Verdun


Latest posts by Verdun

Moving a Camelia...when's best and what to do

Posted: 18/09/2016 at 14:36

So, jetmorgan, is there a better spot in the garden?  


If not a large pot will be fine.  I dont think your camellia will be too difficult at all to lift.  It doesnt look too big.  ....3' across you said.


you should get a decent size rootball...dig all way around it then under and a nice rootball should come out.  It will be compact so easy to replant or pot.


I would go for a large pot 2.5 feet across.  Get ericaceous john innes...garden centres do stock it.  Water well. the most important thing when planting is to avoid early morning sun;  early morning sun will damage any flowers hit by frost by rapidly thawing them.  


 

What is your weather like? (2)

Posted: 18/09/2016 at 12:57

Much the same here...warm though and glimpses of the sun 


Moved helenium....I know, should be moved in spring but I wanted to see how it would be.....and prepared part of the veg plot for bare root wallflowers to grow on for a few weeks.

Moving a Camelia...when's best and what to do

Posted: 18/09/2016 at 12:51

Before you pot it jetmorgan,


what attention do you give it?  Do you water it?  Camellias will not flower if they dry out during August.  Do you feed it?  Do you mulch it?  


The leaves look nice and green so soil there suits it.  


you bought ericaceous compost......was it ordinary mpc or a john innes type?  if you intend to pot it up you will need ericaceous compost, yes (well, it is better to use ericaceous) but ericaceous john innes, a soil based product.


where is your camellia planted?  Does it get sun?  Is it very shady there?  EARLY  morning is not good.  Mine are in full sun but in good soil and flower well so full sun if watered well.


i would be inclined to mulch and feed it ......???    If it still struggles you can still pot it but it will be much happier in the soil, grow much bigger and flower much better 

Sambucas in Trouble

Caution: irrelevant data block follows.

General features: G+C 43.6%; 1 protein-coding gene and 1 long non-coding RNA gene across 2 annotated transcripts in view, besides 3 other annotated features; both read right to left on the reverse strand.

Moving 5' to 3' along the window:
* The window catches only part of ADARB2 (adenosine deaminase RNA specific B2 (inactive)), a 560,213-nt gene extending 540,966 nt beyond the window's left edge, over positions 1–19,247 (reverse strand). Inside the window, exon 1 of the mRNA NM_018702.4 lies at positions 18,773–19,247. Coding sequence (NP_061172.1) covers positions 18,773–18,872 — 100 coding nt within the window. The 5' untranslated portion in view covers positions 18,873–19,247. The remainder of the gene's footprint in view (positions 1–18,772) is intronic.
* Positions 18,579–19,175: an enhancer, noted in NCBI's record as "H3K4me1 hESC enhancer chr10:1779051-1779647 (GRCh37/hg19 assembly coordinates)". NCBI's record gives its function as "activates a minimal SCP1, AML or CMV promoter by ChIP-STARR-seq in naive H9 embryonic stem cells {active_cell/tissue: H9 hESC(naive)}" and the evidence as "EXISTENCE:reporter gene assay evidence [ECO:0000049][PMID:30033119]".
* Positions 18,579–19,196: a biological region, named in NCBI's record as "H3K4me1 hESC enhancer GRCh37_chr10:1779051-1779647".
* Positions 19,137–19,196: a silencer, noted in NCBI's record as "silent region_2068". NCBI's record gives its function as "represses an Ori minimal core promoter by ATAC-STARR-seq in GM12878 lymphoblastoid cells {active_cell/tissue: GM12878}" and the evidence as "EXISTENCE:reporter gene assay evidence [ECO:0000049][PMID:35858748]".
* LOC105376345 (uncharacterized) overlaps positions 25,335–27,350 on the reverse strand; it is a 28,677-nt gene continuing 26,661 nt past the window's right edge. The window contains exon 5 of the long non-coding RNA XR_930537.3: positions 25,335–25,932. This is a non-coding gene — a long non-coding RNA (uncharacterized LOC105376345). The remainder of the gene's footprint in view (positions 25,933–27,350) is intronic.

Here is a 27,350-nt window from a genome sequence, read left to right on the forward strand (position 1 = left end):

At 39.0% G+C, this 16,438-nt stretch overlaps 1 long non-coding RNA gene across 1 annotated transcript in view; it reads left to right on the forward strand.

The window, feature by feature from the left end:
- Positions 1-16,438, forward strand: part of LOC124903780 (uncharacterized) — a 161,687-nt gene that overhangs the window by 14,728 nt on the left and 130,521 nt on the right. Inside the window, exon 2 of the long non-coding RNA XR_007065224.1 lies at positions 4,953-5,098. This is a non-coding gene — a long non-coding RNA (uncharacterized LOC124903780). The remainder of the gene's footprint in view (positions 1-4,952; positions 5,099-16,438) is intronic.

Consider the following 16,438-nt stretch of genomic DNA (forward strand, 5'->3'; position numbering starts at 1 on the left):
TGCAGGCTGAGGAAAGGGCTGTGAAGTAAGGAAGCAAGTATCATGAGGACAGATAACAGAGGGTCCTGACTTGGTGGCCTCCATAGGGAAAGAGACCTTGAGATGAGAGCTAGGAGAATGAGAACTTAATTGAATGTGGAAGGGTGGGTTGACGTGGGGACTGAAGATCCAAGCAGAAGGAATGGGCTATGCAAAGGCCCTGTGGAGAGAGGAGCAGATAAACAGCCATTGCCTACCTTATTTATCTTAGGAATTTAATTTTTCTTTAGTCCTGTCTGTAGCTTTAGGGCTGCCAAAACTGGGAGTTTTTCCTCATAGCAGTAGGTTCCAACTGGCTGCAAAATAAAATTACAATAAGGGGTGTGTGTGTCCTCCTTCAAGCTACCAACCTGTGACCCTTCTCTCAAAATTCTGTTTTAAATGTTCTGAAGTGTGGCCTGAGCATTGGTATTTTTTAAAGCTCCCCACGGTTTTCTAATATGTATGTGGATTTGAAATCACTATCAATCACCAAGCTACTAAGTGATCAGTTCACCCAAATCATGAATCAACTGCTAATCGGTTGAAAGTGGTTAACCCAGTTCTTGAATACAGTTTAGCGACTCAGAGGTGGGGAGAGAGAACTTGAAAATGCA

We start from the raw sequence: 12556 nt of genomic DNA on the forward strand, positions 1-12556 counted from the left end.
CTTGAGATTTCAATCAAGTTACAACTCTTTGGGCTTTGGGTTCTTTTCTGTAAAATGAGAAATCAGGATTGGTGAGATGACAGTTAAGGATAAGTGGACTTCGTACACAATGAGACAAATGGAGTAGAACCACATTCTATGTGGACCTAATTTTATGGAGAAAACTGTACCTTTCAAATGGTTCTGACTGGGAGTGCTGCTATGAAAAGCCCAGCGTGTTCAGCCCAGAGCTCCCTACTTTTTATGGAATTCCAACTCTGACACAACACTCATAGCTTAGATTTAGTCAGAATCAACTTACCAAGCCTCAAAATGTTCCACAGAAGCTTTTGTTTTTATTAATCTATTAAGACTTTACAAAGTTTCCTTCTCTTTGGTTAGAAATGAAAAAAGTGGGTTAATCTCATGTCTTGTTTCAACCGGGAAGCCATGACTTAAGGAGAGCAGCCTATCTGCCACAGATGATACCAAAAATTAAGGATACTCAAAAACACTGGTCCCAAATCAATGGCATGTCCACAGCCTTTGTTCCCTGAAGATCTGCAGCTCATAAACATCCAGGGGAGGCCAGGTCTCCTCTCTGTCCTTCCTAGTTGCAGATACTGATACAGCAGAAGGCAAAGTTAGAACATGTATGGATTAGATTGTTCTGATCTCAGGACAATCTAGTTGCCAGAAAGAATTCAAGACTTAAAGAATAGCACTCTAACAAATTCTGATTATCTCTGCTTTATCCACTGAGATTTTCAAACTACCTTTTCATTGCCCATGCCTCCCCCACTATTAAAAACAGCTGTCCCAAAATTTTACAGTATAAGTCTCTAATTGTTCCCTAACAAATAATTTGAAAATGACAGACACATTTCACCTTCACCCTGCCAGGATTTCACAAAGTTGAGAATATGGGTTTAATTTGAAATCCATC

Posted: 18/09/2016 at 12:36

Two things occurred to me Padraigh


is it dry there?  Have you watered it?  


Verticillium Wilt too.......in my experience elders and cotinus are susceptible in hot humid conditions, at least that's what I concluded recently for cotinus and a few years back on Sutherland Gold.  


all you can do is cut it hard back to the ground.  When you do have a look to see if the stems are healthy too    I would feed well in spring and mulch and hope it recovers then 

What is your weather like? (2)

Posted: 18/09/2016 at 10:27

Language frank 

Best soil for Bamboos in containers?

Posted: 18/09/2016 at 08:53

john, saving a few bob is short changing yourself here!!!! 


John innes...yes 3....is fhe way to go.  It is a long term planting, a one off, so best to get it right from the start.  


You can make your own using sieved garden soil and adding balanced fertiliser, sand, grit and compost but what a palaver 


I would be inclined to line the metal tanks or at least grow plants to shield them from hot sun.  I can see plants baking in them during the summer.  .??

Any guidance?

Posted: 18/09/2016 at 08:39

Hiya Natalie


pot up all the bulbs.  You can plant them out but putting in pots means you can then plant them exactly where you want them when, or before, they flower. 


Leave the seeds umtil spring


don't be tempted by everything you see though Natalie........every description is a "must have" but always best to know what you are getting.  Muscari, for example, is an aggressive little beauty.  It can quickly over run a garden.  For me it is a weed I am constantly removing 

Last nights GW

Posted: 18/09/2016 at 08:32

Not purple ice dahlia ...monty's was more white.  I have a feeling he will tell us next week.  


dahlias are growing on me...a little.  Can be so "loud"  though.  I have several here, hopefully more subtle than some are but I did yield to 4 plants at the National Dahlia collection yesterday.  It is only 20 minutes away and sale was on.  Slightly root-bound so loosened and potted on.  They will flower for another 4 weeks at least but they are really for next year now.  


might take some pictures later.....3 varieties are new to me and, I must confess, delightful.  

flowering

Posted: 18/09/2016 at 08:13

Christina, any buds at all?  


If not, leave them be;  echinaceas will flower next year.


echinaceas need to build up a good root system in order to flower well.  I remove flower buds on newly planted echinaceas and only allow them to flower after mid summer for this reason.


gerberas?  if the (new) hardy sort they often flower late...into winter down here.  Still time 

Echinacea

Posted: 18/09/2016 at 06:38

Grannybee


cutting flower stems off now is a  bit too late to make a difference for this season.   it is important to remove flower stems as they go over, during the growing season to keep echinaceas flowering.  


Culturally, although echinaceas enjoy it drier and warmer than say rudbeckias,,they still benefit from a good drink now and then in summer.  Not now though.  


Down here flowers are still coming because the growing season is a long one....no sign of them dying down just yet.


you can move them now aym..soil is warm and moist and you can better judge how they will look next   year too. 

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